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The saga of the fruitless search for the universal poet’s mortal remains

What we think we know about the killing of García Lorca. Reliable evidence indicates that Lorca was shot and buried alongside the anarchist bullfighters Francisco Galadí and Joaquín Arcollas and socialist schoolteacher Dióscoro Galindo one August morning, probably the 18th, in 1936 on the road between Víznar and Alfacar, and their bodies were buried there on the roadside. For a long time, it was generally believed that the exact burial place was close to the spot that is now marked by a monolith in the commemorative park in his (Lorca’s) name. The Barranco de Víznar (the Viznar Gorge) became notorious for the unmarked and mass graves of the victims of the nationalist repression in the years following the uprising against the democratic republic.



The monolith placed in the García Lorca Park in Alfacar to comemmorate the death of the poet at the spot Ian Gibson pointed to as the probable site of the grave he shared with Galadí, Arcollas and Galindo

The Barranco de Víznar, the site of numerous unmarked individual and mass graves of victims of the nationalist repression after the fall of the Republic in Granada.


I realised they had murdered me.
They searched ...
... But they didn't find me.
from the ‘Fable of the Three Friends’ in the Poet in New York collection:

1955: the Franco dictatorship makes an offer to the poet’s family to have his remains exhumed and re-buried with due honours at the Valle de los Caídos. The family members turn down this offer on the grounds it would relegate the killing from a political event to a private episode with no social resonance. A censured version of the poet’s complete works published in the 1954 raises the suspicion that this might have been a bargaining chip by means of which the Franco dictatorship hoped to win over the family’s acquiescence in removing the body away from this sensitive area.

It was in the mid-50s that Emilia Llanos told Agustín Penón that she had it from Antonio Gallego Burín that Lorca’s remains had been secretly moved to a mass grave nearby to make it harder for them to be found and identified. A move possibly prompted by the poet’s family’s rejection of the Generalísimo’s said offer.

 Then, in 1957, in a coded message to Penón, Llanos tells him “the one they are looking for is no longer there, you understand?” And further: “It’s been known for some time that he is in Madrid with his family. I was told this by someone who should know.”  (Gallego Burín?)  

Also in the 1950s a copse of pine trees was planted just across the road from the place identified as Lorca’s grave, in order precisely to cover unmarked and mass graves in the vicinity in the hope of developing and gentrifying the area.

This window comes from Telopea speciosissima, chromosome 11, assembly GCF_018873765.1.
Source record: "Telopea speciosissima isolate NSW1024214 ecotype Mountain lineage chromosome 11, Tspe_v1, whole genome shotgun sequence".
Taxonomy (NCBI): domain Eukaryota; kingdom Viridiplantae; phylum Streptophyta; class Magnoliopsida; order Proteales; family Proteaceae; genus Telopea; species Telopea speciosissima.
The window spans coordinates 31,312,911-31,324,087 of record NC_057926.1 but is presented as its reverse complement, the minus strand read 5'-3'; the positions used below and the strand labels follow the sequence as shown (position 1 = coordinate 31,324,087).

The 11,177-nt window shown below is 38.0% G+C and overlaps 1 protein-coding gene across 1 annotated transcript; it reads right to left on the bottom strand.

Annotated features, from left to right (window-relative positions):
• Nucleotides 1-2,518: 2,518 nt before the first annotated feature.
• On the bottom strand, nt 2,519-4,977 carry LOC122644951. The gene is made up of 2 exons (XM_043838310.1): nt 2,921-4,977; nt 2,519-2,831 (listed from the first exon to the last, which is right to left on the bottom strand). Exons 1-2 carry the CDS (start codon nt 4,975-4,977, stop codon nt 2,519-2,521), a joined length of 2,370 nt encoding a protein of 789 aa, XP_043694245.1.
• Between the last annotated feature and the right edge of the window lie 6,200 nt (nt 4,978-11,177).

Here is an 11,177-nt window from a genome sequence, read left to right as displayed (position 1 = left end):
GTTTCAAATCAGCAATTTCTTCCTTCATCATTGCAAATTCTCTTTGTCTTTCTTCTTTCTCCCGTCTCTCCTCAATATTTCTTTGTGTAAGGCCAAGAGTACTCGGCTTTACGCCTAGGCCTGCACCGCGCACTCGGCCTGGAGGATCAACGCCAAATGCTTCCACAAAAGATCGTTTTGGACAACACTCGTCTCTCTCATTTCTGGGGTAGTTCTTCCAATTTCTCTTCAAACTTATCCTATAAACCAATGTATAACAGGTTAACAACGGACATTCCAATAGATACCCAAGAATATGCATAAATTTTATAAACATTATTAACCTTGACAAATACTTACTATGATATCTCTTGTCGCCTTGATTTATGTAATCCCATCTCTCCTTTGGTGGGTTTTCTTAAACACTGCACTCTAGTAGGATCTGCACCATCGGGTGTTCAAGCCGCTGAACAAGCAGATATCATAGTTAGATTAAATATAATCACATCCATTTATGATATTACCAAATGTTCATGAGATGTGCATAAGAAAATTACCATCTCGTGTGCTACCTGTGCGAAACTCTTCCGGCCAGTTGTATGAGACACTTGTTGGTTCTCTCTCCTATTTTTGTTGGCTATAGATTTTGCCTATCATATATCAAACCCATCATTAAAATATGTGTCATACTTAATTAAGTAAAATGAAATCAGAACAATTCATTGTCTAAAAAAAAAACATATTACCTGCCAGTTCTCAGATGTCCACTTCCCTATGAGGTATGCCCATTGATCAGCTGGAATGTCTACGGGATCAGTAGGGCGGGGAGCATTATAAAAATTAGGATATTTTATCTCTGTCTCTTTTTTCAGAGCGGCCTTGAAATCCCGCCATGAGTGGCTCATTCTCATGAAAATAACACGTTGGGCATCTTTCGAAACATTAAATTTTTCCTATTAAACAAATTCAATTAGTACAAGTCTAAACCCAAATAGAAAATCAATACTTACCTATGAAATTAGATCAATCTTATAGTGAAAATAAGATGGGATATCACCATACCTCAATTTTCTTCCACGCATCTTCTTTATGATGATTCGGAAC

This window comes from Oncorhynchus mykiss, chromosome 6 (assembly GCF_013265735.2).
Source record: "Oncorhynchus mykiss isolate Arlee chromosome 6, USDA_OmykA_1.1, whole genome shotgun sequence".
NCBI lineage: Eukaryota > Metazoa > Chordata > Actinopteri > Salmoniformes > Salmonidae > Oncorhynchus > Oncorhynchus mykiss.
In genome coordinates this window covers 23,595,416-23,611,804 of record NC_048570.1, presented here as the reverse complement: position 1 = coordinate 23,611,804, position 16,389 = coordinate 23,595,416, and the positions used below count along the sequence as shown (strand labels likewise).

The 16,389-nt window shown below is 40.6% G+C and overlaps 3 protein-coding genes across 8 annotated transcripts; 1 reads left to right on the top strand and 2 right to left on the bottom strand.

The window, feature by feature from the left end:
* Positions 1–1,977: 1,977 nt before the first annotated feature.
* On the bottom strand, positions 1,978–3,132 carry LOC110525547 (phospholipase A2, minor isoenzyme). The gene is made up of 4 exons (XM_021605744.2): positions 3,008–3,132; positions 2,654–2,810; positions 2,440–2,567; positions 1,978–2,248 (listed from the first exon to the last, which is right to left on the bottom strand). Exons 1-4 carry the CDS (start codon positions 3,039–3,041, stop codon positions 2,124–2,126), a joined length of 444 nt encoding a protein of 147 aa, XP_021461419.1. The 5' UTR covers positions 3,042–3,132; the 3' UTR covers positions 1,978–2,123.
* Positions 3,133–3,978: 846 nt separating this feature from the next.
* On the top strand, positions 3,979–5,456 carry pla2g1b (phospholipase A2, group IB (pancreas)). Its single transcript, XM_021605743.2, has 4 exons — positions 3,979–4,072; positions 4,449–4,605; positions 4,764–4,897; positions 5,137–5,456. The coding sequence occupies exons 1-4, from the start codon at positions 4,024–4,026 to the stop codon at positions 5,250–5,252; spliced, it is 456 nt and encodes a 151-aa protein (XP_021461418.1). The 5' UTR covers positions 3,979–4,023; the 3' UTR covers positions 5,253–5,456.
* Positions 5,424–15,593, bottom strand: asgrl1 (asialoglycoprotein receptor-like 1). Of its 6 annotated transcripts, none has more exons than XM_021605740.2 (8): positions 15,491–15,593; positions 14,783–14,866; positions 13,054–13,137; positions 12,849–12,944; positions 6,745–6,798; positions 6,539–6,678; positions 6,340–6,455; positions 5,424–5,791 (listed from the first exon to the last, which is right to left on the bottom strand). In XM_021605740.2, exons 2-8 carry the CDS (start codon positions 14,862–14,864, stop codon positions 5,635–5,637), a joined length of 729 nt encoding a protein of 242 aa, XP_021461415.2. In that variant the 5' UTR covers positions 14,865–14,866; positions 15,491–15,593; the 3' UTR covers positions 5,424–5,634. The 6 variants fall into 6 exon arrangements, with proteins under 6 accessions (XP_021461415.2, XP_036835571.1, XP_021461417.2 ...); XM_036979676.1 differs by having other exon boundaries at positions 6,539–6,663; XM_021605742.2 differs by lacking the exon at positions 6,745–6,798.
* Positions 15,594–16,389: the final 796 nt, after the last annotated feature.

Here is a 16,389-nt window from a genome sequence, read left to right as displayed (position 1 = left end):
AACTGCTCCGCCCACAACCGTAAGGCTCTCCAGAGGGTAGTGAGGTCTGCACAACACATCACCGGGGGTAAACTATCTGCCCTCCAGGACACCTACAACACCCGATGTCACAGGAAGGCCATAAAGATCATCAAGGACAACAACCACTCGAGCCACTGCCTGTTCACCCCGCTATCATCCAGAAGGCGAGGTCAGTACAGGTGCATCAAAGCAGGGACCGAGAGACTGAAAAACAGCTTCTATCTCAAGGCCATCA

They didn't find me?
No. They didn't find me.

from the ‘Fable of the Three Friends’ in the Poet in New York collection:

1983: the posthumous publication of Eduardo Molina Fajardo’s account of the killing Los últimos días de Garcá Lorca (Lorca’s Last Days).

The pine copse across the road from Lorca's supposed burial place planted in the 1950s to hide the evidence of extrajudicial killings and burials that are believed to have taken place there

12 September 2003. In an elaborate and rather complicated statement signed unanimously by the poet’s six nephews and nieces, Manuel Fernández-Montesinos García and Laura García-Lorca de los Ríos among them, the poet’s descendents explain the reasons for their preference of leaving the poet’s bones undisturbed, while emphasising their full respect for anyone, including those killed alongside Lorca, who sought to exhume their own ancestors’ remains. Furthermore, no stone should remain unturned, they insist, in efforts to bring to light the truth about what happened at the Barranco de Víznar after the fall of the Republic, as a step towards recovering the collective historic memory, silenced by the forty-year dictatorship.

2006:  the documentary film Lorca, el mar deja de moverse [Lorca: And the Sea Stood Still] directed by Emilio Ruiz Barrachina and building on new evidence provided by Miquel Caballero y Pilar Góngora, reveals the bitter envy and festering resentment of members of two families from Valderrubio (then Asquerosa) – the Roldáns and the Albas (yes, that’s Bernarda’s family) – towards the economic and social successes of Lorca’s father, Federico García Rodríguez. One Antonio Benavides, grand-nephew of Matilde Palacios, Lorca’s father’s first wife, actually took part in the death squad that killed the poet. As the flamenco dancer, Rafael Amargo (significant Lorca-inspired choice of stage name), from neighbouring village Pinos Puente, exclaims in a throw-away comment, recorded in Barrachina’s film: “But everyone knows it was his cousin who did it”.

In February 2009, Laura Garcia-Lorca, the poet’s niece, in an interview with the BBC, strenuously denies that the family had any undisclosed knowledge of the whereabouts of the elusive cadaver.